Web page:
He brought down the axe
on those prehistoric stones
that had regally edged his flower bed
public and permanent
undisputed leave to rule granted,
planted, for centuries.
Meaning to smash those stones,
dash them down to size
despising their indestructible
smooth confidence, since
his lay shattered,
he refused to be thwarted by disease,
disappointment and a blunt axe.
Raising his game he brought to bear
great anger and frustration,
torn muscles and brittle bones
screaming, tears streaming in rivers
past slivers of stone,
whilst they remained, undiminished
taking pain without complaint.
A striking array of architecture and engineering
split by a motorway: slipping away on the periphery,
age old churches with honeycomb spires,
stone walls structured by hands gnarled and weathered,
and where we walk, the canal, conveyor of commodities,
built with such precision and purpose,
then restored to peaceful glory
by people inspired by history and the benefits of tranquillity.
The other edge marked by smooth sailing windmills,
soaring tall and majestic,
beautiful beacons befitting a noble vision;
while their base neighbour, the monstrous, belching
rocksavage powerstation carcass, casts its shadow
upon weather beaten protesters
waving placards and drowning in fracked fields.
At the window in my front room
I watched umbrellas go up the hill
struggling in furious autumn gale
most black, some red or comically transparent
pulled down upon a woman’s shoulders
to protect her new hairdo from the rain.
The Georgian bay window shielded me from rain.
I loved to be alone. That cold front room
with long net curtains wrapped around young shoulders
and the weather beating, shining or racing down the hill
was my castle; huge windows on a world transparent,
sheltered from the furious autumn gale.
Round I whirled, a leaf dancing in the gale,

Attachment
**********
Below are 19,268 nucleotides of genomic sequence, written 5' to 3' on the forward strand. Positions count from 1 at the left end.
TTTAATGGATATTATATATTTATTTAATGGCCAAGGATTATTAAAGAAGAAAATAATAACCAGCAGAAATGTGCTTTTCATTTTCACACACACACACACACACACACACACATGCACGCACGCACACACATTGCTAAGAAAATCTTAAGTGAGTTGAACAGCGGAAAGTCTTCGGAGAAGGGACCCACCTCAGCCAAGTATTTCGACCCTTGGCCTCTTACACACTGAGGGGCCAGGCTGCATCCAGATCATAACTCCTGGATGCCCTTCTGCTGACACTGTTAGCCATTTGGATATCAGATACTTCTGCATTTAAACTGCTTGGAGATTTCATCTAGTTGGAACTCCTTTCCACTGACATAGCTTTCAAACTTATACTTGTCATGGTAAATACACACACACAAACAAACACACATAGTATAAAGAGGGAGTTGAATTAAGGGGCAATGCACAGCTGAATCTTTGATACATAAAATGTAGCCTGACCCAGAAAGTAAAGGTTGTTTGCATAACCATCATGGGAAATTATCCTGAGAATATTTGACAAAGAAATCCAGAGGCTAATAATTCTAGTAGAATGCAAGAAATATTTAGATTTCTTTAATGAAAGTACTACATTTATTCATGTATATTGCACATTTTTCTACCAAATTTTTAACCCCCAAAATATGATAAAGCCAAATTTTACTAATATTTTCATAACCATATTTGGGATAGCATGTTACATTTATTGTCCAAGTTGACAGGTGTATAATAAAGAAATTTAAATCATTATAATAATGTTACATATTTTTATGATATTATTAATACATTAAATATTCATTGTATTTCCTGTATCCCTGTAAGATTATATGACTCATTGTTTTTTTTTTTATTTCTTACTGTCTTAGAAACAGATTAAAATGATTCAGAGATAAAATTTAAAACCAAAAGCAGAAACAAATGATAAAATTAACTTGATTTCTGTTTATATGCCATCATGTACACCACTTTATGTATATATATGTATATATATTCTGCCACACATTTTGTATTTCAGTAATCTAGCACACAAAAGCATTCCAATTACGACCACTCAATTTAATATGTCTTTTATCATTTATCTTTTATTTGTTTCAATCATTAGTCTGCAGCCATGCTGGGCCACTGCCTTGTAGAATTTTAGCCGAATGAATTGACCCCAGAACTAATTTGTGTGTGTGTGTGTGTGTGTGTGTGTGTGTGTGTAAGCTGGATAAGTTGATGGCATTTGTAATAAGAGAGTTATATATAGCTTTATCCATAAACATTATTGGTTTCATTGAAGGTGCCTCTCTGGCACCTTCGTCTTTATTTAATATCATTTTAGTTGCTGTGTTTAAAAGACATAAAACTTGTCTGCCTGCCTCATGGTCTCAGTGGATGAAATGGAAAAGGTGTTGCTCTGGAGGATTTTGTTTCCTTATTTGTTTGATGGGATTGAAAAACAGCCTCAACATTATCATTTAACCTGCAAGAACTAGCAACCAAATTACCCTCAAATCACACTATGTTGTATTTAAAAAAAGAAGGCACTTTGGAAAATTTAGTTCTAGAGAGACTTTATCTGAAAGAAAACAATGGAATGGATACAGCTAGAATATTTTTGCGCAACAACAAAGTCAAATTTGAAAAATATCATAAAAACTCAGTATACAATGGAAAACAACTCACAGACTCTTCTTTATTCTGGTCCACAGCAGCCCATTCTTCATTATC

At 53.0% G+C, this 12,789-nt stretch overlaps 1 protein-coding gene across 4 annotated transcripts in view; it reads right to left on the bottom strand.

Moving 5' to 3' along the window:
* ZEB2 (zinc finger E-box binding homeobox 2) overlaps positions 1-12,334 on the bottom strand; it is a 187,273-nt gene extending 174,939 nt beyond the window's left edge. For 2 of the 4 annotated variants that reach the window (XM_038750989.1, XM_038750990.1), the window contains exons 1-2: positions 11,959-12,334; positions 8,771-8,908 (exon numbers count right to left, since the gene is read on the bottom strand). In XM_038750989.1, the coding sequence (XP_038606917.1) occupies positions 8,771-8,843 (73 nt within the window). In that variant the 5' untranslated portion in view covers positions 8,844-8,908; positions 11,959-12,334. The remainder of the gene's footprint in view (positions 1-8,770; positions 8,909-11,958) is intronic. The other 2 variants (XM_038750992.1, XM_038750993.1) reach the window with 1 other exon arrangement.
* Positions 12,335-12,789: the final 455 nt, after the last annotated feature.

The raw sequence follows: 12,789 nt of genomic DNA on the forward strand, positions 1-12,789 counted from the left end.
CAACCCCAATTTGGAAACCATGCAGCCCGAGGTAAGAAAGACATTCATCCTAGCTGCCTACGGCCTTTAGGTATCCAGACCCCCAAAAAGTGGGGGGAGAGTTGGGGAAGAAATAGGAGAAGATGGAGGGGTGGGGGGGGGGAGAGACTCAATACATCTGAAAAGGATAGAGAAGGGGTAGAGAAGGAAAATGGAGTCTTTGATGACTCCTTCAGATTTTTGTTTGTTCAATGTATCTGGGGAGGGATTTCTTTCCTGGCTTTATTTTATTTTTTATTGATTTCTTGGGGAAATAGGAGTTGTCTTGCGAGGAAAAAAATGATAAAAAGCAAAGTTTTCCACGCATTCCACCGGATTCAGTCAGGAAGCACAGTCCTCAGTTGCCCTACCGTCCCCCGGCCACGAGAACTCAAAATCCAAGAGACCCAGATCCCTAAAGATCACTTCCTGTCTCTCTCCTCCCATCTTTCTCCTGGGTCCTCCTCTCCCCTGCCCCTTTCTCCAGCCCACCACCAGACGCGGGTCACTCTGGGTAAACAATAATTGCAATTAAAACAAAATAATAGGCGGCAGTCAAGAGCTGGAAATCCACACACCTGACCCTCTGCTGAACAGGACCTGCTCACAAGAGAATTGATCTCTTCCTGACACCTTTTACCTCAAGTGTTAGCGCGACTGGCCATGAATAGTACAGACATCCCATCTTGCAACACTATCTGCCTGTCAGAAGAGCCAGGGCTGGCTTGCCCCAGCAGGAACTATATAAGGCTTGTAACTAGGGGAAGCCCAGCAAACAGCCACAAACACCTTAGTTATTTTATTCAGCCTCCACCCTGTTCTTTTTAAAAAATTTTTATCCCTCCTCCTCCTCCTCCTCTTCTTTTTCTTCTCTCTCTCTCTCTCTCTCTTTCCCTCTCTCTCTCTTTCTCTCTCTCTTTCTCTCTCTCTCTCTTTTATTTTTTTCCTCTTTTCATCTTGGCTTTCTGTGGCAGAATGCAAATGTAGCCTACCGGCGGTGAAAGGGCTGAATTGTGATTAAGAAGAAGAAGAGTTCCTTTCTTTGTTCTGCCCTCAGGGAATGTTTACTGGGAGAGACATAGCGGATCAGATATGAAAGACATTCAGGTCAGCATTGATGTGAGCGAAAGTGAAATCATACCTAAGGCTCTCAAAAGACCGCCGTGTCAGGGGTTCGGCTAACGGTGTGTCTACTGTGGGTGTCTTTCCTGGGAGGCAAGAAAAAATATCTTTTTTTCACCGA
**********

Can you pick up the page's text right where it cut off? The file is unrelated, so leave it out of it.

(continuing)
moving faster and higher, inspired by the rain.
The net meant giant windows were transparent
only from the inside, so to a clunky sale room
gramophone weighted with pennies, I was me on that hill,
before the world could press upon my shoulders.
I smelled the musty net around my shoulders
and knew the world was old and furious, though its gale
and torrential outpouring never rested on our hill,
forming pools in parks where tourists pulled on rain-
coats and stirred coffee with plastic spoons, in a room
where an organ played and people’s smiles were transparent.
When my cousin came, we served homemade sweets on transparent
plates and put on a show. On young shoulders
responsibility for choreography and costume. Front room
filled with patient eyes, we would anxiously regale
our aunties, mums and Nanna with entertainment, rain
dancing in accord, outside, thunder clapping on the hill.
Of course, I grew up, and went out from the hill,
down into murky valleys, away from transparent
umbrellas, aunties and sticky sweets, out into rain
that seemed more inhospitable when it landed on shoulders
bent and bowed with the weight of life’s gale.
But part of me will always dance in that front room.
Meet me on the hill, put a scarf around my shoulders,
transparent rivulets in a furious autumn gale,
blessed by rain, with no umbrella, let us dance in my front room.
Alone in the old bathroom, I crouched,
steaming, in a towel, the warmth
of a recent bath rising from my skin;
long childhood locks lifted in a plastic cap.
While grown-ups thought I bathed, I took a brush
and scrubbed the bath to new. I drew with crayons
made of soap. And wondering what it was to shave,
cut my leg on Dad’s sharp razor blade.
Bath time brought adventure: a metal rack
packed with loofah, sponge, a blue dish
to fill and empty, clean and crinkled fingers
rubbed together with rudish shlucking sounds.
At school, where girls combined to wash,
communal ablutions diluted any sense of fun;